January 29, 1998 |
South Korea and its international creditors agreed late Wednesday to restructure $24 billion of South Korean bank debt, a big step toward restoring stability to the nation's financial system. The bank debt will be exchanged for South Korean government-backed loans due in one to three years. "Today's agreement is a key step toward Korea's goal of returning shortly to the international capital markets," said William Rhodes, vice chairman at Citicorp, one of the banks that led the negotiations.
July 3, 2000 |
South Korean bank workers will vote today whether to go on strike to protest government-orchestrated mergers and other financial restructuring that could result in widespread job losses. Members of the Federation of Korean Trade Unions, the nation's biggest umbrella union group, would walk out July 11 if the vote succeeds. The decision affects 73,000 bank workers.
June 29, 1998 |
The South Korean government ordered the closure of five insolvent banks as part of its effort to restore foreign investor confidence in the nation's beleaguered economy. The action was in keeping with Seoul's promise to restructure its inefficient financial sector in exchange for a $58-billion bailout by the International Monetary Fund. The banks were identified as Kyungki, Chung Chong, Daedong, Donghwa and Dongnam.
January 3, 1998 |
A number of U.S. commercial banks on Friday thrashed out a menu of choices for international creditors in a continuing effort to solve the South Korean debt crisis, banking and investment sources said. "They are trying to mobilize some strong backup plans," a banking source told Reuters, adding that the options would be designed to appeal to Asian and European banks that hold the bulk of South Korean private-sector debt. Non-U.S.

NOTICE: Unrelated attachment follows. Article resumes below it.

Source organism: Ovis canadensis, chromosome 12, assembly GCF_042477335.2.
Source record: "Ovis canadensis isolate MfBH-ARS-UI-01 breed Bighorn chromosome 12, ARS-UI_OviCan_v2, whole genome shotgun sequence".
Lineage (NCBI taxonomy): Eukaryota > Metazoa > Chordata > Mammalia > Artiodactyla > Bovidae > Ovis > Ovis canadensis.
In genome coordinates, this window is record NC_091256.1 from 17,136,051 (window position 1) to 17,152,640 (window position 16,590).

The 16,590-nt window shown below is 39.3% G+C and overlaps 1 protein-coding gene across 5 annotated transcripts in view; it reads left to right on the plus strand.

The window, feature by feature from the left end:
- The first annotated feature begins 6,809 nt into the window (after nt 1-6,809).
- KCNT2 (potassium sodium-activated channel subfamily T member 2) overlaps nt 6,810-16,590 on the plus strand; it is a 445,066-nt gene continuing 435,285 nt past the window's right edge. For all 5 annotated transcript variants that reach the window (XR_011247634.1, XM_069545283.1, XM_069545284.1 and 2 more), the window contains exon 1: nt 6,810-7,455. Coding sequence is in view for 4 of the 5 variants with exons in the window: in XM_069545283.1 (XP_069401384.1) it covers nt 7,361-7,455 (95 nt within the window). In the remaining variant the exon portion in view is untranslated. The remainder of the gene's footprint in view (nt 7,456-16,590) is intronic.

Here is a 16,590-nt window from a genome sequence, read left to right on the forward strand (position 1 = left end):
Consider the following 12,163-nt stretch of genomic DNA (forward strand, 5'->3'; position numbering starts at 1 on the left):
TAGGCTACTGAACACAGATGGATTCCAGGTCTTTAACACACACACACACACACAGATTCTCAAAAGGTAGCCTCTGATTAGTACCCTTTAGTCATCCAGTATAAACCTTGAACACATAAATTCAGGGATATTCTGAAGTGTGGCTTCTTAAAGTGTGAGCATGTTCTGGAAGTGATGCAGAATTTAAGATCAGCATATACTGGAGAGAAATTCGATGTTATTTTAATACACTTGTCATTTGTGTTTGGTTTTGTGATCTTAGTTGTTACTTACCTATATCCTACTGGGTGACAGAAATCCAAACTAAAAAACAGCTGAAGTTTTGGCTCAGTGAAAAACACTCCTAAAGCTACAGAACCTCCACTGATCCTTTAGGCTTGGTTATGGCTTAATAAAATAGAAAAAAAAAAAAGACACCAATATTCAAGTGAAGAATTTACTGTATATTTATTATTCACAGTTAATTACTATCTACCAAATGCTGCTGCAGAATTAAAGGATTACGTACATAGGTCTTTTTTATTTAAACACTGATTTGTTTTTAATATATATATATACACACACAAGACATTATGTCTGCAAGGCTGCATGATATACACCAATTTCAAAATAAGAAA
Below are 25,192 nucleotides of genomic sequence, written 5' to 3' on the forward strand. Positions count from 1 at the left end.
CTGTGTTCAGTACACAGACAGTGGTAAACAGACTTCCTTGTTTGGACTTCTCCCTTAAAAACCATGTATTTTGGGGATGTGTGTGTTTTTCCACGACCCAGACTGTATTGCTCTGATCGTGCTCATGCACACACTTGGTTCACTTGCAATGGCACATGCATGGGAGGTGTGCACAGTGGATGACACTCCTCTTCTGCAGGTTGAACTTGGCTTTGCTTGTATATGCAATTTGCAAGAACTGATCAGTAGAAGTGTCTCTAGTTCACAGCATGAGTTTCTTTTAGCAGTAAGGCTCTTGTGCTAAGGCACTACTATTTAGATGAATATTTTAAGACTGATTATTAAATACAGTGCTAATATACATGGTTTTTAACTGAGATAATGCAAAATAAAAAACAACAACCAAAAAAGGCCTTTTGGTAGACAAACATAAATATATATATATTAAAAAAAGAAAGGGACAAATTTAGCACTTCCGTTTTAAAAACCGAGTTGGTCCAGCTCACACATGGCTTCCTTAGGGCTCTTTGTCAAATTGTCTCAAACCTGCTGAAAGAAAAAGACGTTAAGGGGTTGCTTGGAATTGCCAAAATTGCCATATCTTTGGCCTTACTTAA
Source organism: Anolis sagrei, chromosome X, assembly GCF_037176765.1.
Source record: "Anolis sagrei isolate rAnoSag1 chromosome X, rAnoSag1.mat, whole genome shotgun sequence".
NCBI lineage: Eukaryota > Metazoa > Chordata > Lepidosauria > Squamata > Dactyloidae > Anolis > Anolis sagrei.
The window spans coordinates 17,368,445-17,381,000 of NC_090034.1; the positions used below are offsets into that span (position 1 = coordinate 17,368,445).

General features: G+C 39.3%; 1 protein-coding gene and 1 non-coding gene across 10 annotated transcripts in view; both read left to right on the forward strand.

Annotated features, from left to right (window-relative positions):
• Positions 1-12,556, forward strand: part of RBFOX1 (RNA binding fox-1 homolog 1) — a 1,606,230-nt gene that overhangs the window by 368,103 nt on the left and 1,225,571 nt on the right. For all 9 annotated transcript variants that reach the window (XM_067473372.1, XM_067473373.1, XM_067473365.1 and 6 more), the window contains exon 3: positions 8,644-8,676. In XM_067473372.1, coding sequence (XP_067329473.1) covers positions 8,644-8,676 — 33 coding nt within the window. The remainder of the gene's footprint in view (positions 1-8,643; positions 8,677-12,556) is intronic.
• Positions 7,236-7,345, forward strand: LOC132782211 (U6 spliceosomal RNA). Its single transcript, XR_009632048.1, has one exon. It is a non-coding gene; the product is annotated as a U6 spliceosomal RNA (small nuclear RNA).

April 12, 2013 |
BEIJING - U.S. Secretary of State John F. Kerry arrived in Beijing on Saturday in hopes of turning the Chinese government's obvious frustration with North Korea's nuclear program into decisive action. Kerry's debut trip to East Asia as secretary has been shadowed by ominous threats from North Korea of nuclear attacks against the U.S. mainland and Washington's allies in the region. The Chinese have been unusually vocal in their condemnation of their old communist ally, with many prominent scholars saying it is time to cut the ties forged by Mao Tse-tung back in the Cold War era. Touching down in Seoul on Friday afternoon, Kerry met with South Korea's new president, Park Geun-hye, and Foreign Minister Yun Byung-se.
November 21, 1997 |
South Korea's new finance minister maneuvered desperately Thursday to avoid a humiliating bailout by the International Monetary Fund, proposing instead a cooperative deal among foreign central banks--especially Japan's--to moderate his country's fiscal crisis. But even as he spoke, top IMF and U.S. Treasury officials descended on Seoul for discussions that observers said could lead to an IMF-centered rescue package as early as next week.